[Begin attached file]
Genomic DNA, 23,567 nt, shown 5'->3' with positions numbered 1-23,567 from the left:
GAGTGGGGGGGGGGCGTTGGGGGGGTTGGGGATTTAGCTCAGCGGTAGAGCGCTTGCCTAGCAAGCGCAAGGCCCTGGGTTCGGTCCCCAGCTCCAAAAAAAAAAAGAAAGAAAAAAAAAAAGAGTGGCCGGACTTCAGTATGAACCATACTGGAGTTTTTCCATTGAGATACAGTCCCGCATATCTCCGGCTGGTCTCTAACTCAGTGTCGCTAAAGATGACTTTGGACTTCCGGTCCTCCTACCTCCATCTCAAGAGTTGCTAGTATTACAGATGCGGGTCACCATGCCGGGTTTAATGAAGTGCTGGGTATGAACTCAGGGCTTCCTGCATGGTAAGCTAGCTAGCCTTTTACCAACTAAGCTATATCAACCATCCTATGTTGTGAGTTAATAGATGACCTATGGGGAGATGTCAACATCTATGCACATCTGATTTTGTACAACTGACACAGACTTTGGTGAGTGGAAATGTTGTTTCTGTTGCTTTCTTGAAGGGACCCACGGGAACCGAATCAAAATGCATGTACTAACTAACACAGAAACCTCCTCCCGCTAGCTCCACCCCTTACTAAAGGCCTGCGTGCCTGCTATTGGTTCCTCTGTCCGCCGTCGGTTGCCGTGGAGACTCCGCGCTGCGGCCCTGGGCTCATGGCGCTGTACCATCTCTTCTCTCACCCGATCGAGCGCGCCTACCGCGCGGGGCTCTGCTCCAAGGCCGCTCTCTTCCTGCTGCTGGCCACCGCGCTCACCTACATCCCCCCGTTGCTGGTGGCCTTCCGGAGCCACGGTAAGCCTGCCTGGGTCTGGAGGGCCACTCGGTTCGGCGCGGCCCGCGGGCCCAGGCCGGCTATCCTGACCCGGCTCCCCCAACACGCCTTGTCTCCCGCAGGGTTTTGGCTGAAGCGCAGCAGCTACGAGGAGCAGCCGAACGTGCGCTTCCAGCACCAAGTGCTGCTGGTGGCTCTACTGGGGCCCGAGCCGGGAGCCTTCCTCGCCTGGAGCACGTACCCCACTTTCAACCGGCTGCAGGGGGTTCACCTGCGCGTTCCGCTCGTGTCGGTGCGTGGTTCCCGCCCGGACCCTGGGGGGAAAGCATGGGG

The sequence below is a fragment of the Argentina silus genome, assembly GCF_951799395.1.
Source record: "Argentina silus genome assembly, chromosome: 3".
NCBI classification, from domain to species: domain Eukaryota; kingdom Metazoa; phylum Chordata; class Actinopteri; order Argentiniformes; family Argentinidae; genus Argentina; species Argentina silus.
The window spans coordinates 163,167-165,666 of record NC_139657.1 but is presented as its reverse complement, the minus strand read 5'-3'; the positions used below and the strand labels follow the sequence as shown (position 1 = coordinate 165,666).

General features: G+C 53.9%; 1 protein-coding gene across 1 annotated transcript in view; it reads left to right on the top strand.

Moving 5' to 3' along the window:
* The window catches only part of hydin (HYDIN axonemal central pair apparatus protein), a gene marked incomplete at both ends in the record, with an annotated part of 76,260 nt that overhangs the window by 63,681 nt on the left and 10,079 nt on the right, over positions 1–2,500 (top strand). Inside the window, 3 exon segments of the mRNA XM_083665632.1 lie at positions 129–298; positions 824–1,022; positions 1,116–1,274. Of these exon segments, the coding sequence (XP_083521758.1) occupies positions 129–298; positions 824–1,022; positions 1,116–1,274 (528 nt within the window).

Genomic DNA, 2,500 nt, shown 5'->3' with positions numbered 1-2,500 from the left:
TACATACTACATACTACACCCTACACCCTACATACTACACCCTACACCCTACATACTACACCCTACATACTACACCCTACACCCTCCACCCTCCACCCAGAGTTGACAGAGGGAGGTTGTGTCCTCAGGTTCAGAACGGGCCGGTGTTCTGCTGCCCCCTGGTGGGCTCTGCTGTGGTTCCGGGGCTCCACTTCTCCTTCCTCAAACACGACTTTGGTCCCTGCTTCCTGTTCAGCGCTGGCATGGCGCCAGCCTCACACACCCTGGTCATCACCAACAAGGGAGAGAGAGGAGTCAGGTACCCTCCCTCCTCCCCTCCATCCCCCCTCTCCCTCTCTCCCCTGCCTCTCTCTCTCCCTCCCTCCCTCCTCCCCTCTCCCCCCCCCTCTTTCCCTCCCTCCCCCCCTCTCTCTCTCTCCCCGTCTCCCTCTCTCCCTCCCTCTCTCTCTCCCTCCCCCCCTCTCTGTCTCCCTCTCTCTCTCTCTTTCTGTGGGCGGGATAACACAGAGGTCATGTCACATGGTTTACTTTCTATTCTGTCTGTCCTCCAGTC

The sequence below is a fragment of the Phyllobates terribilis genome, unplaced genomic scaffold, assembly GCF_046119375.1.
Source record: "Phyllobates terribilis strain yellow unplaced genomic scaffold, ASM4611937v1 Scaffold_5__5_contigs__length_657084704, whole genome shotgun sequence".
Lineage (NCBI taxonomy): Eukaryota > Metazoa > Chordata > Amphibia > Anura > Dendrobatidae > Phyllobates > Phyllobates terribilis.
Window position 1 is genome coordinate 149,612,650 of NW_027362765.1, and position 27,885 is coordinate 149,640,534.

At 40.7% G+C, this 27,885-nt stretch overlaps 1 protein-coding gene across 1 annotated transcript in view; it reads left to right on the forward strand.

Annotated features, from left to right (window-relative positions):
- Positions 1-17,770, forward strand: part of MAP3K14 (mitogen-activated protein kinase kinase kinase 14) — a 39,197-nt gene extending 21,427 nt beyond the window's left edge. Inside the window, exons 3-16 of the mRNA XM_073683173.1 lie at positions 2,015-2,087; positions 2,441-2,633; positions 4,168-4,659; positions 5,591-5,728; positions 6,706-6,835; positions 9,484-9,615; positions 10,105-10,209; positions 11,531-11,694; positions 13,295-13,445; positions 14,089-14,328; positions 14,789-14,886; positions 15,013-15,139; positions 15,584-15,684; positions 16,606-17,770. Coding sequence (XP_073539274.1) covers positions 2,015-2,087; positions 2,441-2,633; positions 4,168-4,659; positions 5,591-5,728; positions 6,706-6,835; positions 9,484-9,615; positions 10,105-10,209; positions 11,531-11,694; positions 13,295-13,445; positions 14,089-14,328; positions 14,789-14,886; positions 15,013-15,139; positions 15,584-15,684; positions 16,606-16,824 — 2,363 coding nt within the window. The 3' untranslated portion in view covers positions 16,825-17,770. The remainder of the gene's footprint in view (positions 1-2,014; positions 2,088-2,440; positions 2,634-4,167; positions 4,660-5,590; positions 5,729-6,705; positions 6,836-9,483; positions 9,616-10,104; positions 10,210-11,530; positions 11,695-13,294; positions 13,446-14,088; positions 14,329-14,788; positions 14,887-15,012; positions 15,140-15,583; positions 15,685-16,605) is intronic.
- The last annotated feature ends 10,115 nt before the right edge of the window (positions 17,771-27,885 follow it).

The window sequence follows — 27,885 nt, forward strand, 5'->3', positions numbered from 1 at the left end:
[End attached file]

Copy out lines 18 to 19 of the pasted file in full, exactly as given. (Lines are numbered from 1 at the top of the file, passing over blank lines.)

- Positions 1-17,770, forward strand: part of MAP3K14 (mitogen-activated protein kinase kinase kinase 14) — a 39,197-nt gene extending 21,427 nt beyond the window's left edge. Inside the window, exons 3-16 of the mRNA XM_073683173.1 lie at positions 2,015-2,087; positions 2,441-2,633; positions 4,168-4,659; positions 5,591-5,728; positions 6,706-6,835; positions 9,484-9,615; positions 10,105-10,209; positions 11,531-11,694; positions 13,295-13,445; positions 14,089-14,328; positions 14,789-14,886; positions 15,013-15,139; positions 15,584-15,684; positions 16,606-17,770. Coding sequence (XP_073539274.1) covers positions 2,015-2,087; positions 2,441-2,633; positions 4,168-4,659; positions 5,591-5,728; positions 6,706-6,835; positions 9,484-9,615; positions 10,105-10,209; positions 11,531-11,694; positions 13,295-13,445; positions 14,089-14,328; positions 14,789-14,886; positions 15,013-15,139; positions 15,584-15,684; positions 16,606-16,824 — 2,363 coding nt within the window. The 3' untranslated portion in view covers positions 16,825-17,770. The remainder of the gene's footprint in view (positions 1-2,014; positions 2,088-2,440; positions 2,634-4,167; positions 4,660-5,590; positions 5,729-6,705; positions 6,836-9,483; positions 9,616-10,104; positions 10,210-11,530; positions 11,695-13,294; positions 13,446-14,088; positions 14,329-14,788; positions 14,887-15,012; positions 15,140-15,583; positions 15,685-16,605) is intronic.
- The last annotated feature ends 10,115 nt before the right edge of the window (positions 17,771-27,885 follow it).